The case of the day is Process & Industrial Developments Ltd. v. Federal Republic of Nigeria (D.C. Cir. 2022). The case, which is for recognition and enforcement of a multi-billion dollar arbitral award, has a long and complicated history, which I’ll give very briefly, but the issue that the court decided last week was fairly straightforward.
P&ID entered into a 20-year contract with the Nigerian government for natural gas supply and processing. Nigeria provided the gas, which PI&D refined so that it could be use to power the Nigerian electrical grid. PI&D could keep valuable byproducts for its own use. The substantive contract was governed by Nigerian law, and the arbitration clause provided that the arbitration would be governed by the “rules of the Nigerian Arbitration and Conciliation Act.”[eft_note]This was not good drafting, I think, because the Nigerian Arbitration and Conciliation Act, Nigeria’s version of the UNCITRAL Model Law, has a set of arbitral rules based on the UNCITRAL Rules appended to it. Did the parties intend that the law of the arbitration should be Nigerian law, or only that the arbitration should be conducted in accordance with the rules appended to the statute? Or both?[/efn_note] The “venue of the arbitration” was London.
In 2012, PI&D demanded arbitration in London, alleging that Nigeria had not supplied the agreed quantity of gas or to construct the infrastructure it had agreed to build. The tribunal rejected Nigeria’s challenge to its jurisdiction and issued an award on liability in 2015. Nigeria sought to set aside the award in an English court, but the court refused on the grounds that Nigeria sought relief after the deadline under English law for seeking relief. Nigeria then sought to set aside the award in a Nigerian court, even though the arbitration had taken place in England. The court obliged in a short and unreasoned decision. The arbitral tribunal held that the Nigerian court had lacked jurisdiction to set the award, and it awarded damages of more than $6 billion.
PI&D sought enforcement in England, and the English court found that the award was enforceable. But on the basis of a criminal investigation into the procurement process, Nigeria sought and obtained an extension of time in England to seek to set aside the award; the English court said that Nigeria had “established a strong prima facie case” that PI&D had obtained the contract by fraud and bribery. Those issues have not yet been tried in England.
In 2018, PI&D sought confirmation of the award in Washington. There was some initial skirmishing that I won’t get into but that resulted in a DC Circuit opinion holding that a foreign sovereign is entitled to a decision on any FSIA jurisdictional arguments before it should be required to make its merits arguments. The district court then held that it had jurisdiction because Nigeria, which is a party to the New York Convention, had implicitly waived its foreign sovereign immunity.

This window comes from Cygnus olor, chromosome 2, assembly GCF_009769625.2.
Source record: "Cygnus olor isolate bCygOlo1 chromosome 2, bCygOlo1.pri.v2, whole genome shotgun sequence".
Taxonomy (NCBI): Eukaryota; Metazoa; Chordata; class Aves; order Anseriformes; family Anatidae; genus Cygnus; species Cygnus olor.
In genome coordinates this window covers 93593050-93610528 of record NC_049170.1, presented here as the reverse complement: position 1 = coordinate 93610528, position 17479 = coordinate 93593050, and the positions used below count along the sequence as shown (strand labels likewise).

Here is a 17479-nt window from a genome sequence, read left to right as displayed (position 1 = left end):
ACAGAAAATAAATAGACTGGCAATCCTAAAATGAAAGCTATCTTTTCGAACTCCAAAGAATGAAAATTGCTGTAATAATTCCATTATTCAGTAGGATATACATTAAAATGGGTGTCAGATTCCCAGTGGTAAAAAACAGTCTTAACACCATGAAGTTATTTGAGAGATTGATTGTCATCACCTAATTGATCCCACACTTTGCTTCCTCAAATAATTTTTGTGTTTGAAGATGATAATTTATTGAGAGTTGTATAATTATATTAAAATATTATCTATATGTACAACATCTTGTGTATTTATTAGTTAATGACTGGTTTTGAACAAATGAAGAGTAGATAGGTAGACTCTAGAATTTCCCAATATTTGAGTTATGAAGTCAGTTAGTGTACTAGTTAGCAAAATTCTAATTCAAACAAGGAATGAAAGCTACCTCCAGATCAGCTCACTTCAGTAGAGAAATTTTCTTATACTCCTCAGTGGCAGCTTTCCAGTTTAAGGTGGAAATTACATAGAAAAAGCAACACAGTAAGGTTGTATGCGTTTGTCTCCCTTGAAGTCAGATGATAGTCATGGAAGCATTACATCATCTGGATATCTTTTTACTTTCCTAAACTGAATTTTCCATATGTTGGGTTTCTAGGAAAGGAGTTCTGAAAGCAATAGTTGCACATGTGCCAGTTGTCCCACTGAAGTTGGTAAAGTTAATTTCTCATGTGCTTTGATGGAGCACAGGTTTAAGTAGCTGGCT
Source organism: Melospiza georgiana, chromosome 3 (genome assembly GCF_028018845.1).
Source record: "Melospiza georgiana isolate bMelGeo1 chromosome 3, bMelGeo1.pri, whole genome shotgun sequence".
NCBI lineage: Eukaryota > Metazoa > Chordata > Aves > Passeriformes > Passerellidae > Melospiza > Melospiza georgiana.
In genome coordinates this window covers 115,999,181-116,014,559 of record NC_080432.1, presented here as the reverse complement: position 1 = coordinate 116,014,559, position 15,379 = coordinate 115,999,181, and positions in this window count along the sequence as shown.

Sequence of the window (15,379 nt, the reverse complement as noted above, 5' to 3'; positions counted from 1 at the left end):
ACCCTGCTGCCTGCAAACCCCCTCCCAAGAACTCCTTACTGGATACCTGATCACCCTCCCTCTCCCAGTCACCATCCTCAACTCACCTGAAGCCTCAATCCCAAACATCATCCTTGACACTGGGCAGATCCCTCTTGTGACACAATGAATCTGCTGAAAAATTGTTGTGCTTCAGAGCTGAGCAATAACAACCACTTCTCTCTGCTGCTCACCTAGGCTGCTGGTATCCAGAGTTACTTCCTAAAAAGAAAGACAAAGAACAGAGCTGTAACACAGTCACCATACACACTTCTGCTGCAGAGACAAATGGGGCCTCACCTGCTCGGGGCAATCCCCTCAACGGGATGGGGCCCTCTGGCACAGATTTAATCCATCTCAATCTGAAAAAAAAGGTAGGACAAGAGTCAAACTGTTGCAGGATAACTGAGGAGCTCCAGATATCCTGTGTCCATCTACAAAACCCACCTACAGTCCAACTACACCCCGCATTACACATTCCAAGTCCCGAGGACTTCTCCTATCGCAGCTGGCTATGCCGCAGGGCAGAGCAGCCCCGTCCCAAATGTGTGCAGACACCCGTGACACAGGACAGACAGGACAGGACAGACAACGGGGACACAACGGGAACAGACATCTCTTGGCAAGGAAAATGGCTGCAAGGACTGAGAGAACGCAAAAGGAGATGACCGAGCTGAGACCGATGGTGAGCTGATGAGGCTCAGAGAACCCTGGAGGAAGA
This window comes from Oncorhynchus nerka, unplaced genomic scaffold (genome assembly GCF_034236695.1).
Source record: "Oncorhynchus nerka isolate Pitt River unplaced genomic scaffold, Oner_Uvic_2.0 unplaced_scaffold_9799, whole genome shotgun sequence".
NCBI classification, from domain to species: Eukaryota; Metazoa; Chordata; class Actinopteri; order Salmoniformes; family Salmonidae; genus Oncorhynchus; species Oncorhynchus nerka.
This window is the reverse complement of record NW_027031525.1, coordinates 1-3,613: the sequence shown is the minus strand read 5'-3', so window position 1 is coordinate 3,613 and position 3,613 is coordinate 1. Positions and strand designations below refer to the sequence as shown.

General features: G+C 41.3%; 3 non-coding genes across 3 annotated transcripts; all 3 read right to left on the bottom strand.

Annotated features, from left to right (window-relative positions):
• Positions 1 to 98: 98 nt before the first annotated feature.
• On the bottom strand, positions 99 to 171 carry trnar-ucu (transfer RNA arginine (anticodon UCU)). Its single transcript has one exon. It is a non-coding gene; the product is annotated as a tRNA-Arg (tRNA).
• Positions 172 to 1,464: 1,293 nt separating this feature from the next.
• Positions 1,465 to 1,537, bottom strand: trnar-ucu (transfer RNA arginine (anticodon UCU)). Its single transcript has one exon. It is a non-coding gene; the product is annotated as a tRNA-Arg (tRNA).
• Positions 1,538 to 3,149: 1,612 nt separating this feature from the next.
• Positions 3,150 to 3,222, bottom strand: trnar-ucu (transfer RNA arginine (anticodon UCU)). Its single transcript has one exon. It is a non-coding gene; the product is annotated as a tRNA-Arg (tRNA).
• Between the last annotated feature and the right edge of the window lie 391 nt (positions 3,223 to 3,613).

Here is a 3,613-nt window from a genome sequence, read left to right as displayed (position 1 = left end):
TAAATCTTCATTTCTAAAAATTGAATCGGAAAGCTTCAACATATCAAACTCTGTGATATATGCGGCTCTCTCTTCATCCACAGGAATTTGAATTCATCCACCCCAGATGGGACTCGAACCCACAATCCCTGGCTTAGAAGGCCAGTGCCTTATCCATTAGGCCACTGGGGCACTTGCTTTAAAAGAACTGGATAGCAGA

This implied waiver argument has a good pedigree. The Second Circuit decided the leading case, Seetransport, in 1993. The idea is that any country that signs the Convention “must have contemplated enforcement actions in other signatory states.” The DC Circuit has approved of Seetransport and its reasoning twice. The first instance was Creighton Ltd. v. Government of Qatar (D.C. Cir. 1999), although there its discussion was in dicta, because Qatar was one of the few states that at the time had not signed the New York Convention. The court again approved the rule of Seetransport, this time in a holding, in Tatneft v. Ukraine (D.C. Cir. 2019), but the decision is unpublished and non-precedential.
Nigeria appealed, and the court asked the United States for its views. The government recommended that the court should avoid deciding whether to adopt Seetransport formally, because whether or not Nigeria had implicitly waived its immunity, the court clearly had jurisdiction under the arbitration exception. That is precisely the path the court took in today’s decision. It again spoke approvingly of Seetransport, but it declined to reach the issue, affirming on the alternative ground that the arbitration exception applied.
It’s evident that there is a lot of overlap between the arbitration exception and the implied waiver theory of Seetransport. Are they coextensive? No–Creighton itself is an example of a case that came within the arbitration exception but not the waiver exception. And of course there are many cases, not arbitration cases, that come within the waiver exception but not the arbitration exception. So there is good sense to having two independent exceptions, but since most implicit waiver cases will also be within the arbitration agreement, it may be that the DC Circuit will be able to keep refusing to rule for a good long while.
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